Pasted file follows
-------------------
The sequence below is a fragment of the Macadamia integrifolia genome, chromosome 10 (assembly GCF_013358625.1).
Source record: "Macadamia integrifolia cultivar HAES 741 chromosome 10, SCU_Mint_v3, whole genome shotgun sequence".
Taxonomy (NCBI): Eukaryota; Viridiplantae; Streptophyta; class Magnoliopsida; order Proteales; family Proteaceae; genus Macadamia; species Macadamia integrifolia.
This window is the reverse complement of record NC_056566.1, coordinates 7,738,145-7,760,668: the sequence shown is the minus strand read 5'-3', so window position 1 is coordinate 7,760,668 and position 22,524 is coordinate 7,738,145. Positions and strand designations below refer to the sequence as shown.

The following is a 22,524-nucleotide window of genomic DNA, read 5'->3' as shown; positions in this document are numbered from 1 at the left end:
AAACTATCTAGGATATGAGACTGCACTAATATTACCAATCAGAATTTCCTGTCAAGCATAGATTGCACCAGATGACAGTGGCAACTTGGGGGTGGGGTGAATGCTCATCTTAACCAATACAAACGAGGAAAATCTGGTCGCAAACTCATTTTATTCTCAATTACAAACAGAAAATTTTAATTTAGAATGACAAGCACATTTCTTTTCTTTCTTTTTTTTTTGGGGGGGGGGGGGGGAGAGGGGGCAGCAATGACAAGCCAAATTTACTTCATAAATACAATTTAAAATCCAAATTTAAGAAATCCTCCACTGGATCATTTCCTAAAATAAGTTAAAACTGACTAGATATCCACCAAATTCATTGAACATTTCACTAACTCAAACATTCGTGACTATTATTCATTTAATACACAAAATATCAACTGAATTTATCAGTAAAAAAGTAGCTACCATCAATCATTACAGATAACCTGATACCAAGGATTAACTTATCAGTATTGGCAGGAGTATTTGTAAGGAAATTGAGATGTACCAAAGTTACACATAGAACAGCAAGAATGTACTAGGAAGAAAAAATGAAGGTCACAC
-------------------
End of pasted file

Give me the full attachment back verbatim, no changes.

The sequence below is a fragment of the Macadamia integrifolia genome, chromosome 10 (assembly GCF_013358625.1).
Source record: "Macadamia integrifolia cultivar HAES 741 chromosome 10, SCU_Mint_v3, whole genome shotgun sequence".
Taxonomy (NCBI): Eukaryota; Viridiplantae; Streptophyta; class Magnoliopsida; order Proteales; family Proteaceae; genus Macadamia; species Macadamia integrifolia.
This window is the reverse complement of record NC_056566.1, coordinates 7,738,145-7,760,668: the sequence shown is the minus strand read 5'-3', so window position 1 is coordinate 7,760,668 and position 22,524 is coordinate 7,738,145. Positions and strand designations below refer to the sequence as shown.

The following is a 22,524-nucleotide window of genomic DNA, read 5'->3' as shown; positions in this document are numbered from 1 at the left end:
AAACTATCTAGGATATGAGACTGCACTAATATTACCAATCAGAATTTCCTGTCAAGCATAGATTGCACCAGATGACAGTGGCAACTTGGGGGTGGGGTGAATGCTCATCTTAACCAATACAAACGAGGAAAATCTGGTCGCAAACTCATTTTATTCTCAATTACAAACAGAAAATTTTAATTTAGAATGACAAGCACATTTCTTTTCTTTCTTTTTTTTTTGGGGGGGGGGGGGGGAGAGGGGGCAGCAATGACAAGCCAAATTTACTTCATAAATACAATTTAAAATCCAAATTTAAGAAATCCTCCACTGGATCATTTCCTAAAATAAGTTAAAACTGACTAGATATCCACCAAATTCATTGAACATTTCACTAACTCAAACATTCGTGACTATTATTCATTTAATACACAAAATATCAACTGAATTTATCAGTAAAAAAGTAGCTACCATCAATCATTACAGATAACCTGATACCAAGGATTAACTTATCAGTATTGGCAGGAGTATTTGTAAGGAAATTGAGATGTACCAAAGTTACACATAGAACAGCAAGAATGTACTAGGAAGAAAAAATGAAGGTCACAC